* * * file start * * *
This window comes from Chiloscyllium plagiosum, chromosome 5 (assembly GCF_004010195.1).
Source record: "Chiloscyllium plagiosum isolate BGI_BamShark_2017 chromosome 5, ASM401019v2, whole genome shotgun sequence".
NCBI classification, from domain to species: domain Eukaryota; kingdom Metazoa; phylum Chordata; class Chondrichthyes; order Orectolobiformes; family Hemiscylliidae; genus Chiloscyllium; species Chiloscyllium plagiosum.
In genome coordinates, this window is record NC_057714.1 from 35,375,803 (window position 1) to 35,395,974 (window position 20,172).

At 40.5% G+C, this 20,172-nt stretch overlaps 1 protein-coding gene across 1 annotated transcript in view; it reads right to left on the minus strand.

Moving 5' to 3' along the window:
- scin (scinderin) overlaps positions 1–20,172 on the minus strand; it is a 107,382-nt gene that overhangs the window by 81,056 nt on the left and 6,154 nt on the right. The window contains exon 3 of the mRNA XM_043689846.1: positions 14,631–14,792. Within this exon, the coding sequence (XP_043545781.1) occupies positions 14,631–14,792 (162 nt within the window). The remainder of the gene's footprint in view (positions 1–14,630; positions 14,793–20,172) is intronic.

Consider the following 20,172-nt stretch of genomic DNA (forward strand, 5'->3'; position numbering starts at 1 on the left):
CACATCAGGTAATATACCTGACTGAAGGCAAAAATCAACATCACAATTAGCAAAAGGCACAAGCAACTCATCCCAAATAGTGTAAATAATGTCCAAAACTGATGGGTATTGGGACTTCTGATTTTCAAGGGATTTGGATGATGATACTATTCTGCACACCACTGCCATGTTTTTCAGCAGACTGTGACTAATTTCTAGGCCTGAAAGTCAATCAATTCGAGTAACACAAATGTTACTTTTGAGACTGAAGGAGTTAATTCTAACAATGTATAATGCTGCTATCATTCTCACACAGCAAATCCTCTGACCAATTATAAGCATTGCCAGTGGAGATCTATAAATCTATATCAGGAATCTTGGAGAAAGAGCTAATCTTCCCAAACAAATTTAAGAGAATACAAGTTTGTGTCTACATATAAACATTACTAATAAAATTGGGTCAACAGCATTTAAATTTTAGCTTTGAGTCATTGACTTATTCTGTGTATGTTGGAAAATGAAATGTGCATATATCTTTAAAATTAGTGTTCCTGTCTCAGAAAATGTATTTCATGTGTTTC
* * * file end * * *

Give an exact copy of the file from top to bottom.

This window comes from Chiloscyllium plagiosum, chromosome 5 (assembly GCF_004010195.1).
Source record: "Chiloscyllium plagiosum isolate BGI_BamShark_2017 chromosome 5, ASM401019v2, whole genome shotgun sequence".
NCBI classification, from domain to species: domain Eukaryota; kingdom Metazoa; phylum Chordata; class Chondrichthyes; order Orectolobiformes; family Hemiscylliidae; genus Chiloscyllium; species Chiloscyllium plagiosum.
In genome coordinates, this window is record NC_057714.1 from 35,375,803 (window position 1) to 35,395,974 (window position 20,172).

At 40.5% G+C, this 20,172-nt stretch overlaps 1 protein-coding gene across 1 annotated transcript in view; it reads right to left on the minus strand.

Moving 5' to 3' along the window:
- scin (scinderin) overlaps positions 1–20,172 on the minus strand; it is a 107,382-nt gene that overhangs the window by 81,056 nt on the left and 6,154 nt on the right. The window contains exon 3 of the mRNA XM_043689846.1: positions 14,631–14,792. Within this exon, the coding sequence (XP_043545781.1) occupies positions 14,631–14,792 (162 nt within the window). The remainder of the gene's footprint in view (positions 1–14,630; positions 14,793–20,172) is intronic.

Consider the following 20,172-nt stretch of genomic DNA (forward strand, 5'->3'; position numbering starts at 1 on the left):
CACATCAGGTAATATACCTGACTGAAGGCAAAAATCAACATCACAATTAGCAAAAGGCACAAGCAACTCATCCCAAATAGTGTAAATAATGTCCAAAACTGATGGGTATTGGGACTTCTGATTTTCAAGGGATTTGGATGATGATACTATTCTGCACACCACTGCCATGTTTTTCAGCAGACTGTGACTAATTTCTAGGCCTGAAAGTCAATCAATTCGAGTAACACAAATGTTACTTTTGAGACTGAAGGAGTTAATTCTAACAATGTATAATGCTGCTATCATTCTCACACAGCAAATCCTCTGACCAATTATAAGCATTGCCAGTGGAGATCTATAAATCTATATCAGGAATCTTGGAGAAAGAGCTAATCTTCCCAAACAAATTTAAGAGAATACAAGTTTGTGTCTACATATAAACATTACTAATAAAATTGGGTCAACAGCATTTAAATTTTAGCTTTGAGTCATTGACTTATTCTGTGTATGTTGGAAAATGAAATGTGCATATATCTTTAAAATTAGTGTTCCTGTCTCAGAAAATGTATTTCATGTGTTTC